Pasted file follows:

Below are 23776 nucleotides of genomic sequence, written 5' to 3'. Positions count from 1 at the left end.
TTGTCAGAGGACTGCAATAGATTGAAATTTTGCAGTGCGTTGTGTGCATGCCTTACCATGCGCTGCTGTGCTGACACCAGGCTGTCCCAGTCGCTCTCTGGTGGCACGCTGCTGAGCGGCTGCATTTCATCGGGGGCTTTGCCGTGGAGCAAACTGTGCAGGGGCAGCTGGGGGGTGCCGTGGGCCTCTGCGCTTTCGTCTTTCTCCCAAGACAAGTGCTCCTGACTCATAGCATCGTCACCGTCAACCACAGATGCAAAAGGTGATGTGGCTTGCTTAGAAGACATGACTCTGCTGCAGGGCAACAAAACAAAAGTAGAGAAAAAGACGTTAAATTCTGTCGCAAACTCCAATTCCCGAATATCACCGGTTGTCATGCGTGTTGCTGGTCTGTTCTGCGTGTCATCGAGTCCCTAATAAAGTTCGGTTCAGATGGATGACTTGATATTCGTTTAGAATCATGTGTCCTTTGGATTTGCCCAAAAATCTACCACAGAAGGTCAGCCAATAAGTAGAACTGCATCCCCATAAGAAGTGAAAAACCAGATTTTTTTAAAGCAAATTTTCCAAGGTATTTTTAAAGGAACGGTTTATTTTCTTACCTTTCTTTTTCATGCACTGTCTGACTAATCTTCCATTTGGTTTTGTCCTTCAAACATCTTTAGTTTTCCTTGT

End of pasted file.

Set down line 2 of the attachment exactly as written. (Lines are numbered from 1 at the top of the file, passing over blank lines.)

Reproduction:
TTGTCAGAGGACTGCAATAGATTGAAATTTTGCAGTGCGTTGTGTGCATGCCTTACCATGCGCTGCTGTGCTGACACCAGGCTGTCCCAGTCGCTCTCTGGTGGCACGCTGCTGAGCGGCTGCATTTCATCGGGGGCTTTGCCGTGGAGCAAACTGTGCAGGGGCAGCTGGGGGGTGCCGTGGGCCTCTGCGCTTTCGTCTTTCTCCCAAGACAAGTGCTCCTGACTCATAGCATCGTCACCGTCAACCACAGATGCAAAAGGTGATGTGGCTTGCTTAGAAGACATGACTCTGCTGCAGGGCAACAAAACAAAAGTAGAGAAAAAGACGTTAAATTCTGTCGCAAACTCCAATTCCCGAATATCACCGGTTGTCATGCGTGTTGCTGGTCTGTTCTGCGTGTCATCGAGTCCCTAATAAAGTTCGGTTCAGATGGATGACTTGATATTCGTTTAGAATCATGTGTCCTTTGGATTTGCCCAAAAATCTACCACAGAAGGTCAGCCAATAAGTAGAACTGCATCCCCATAAGAAGTGAAAAACCAGATTTTTTTAAAGCAAATTTTCCAAGGTATTTTTAAAGGAACGGTTTATTTTCTTACCTTTCTTTTTCATGCACTGTCTGACTAATCTTCCATTTGGTTTTGTCCTTCAAACATCTTTAGTTTTCCTTGT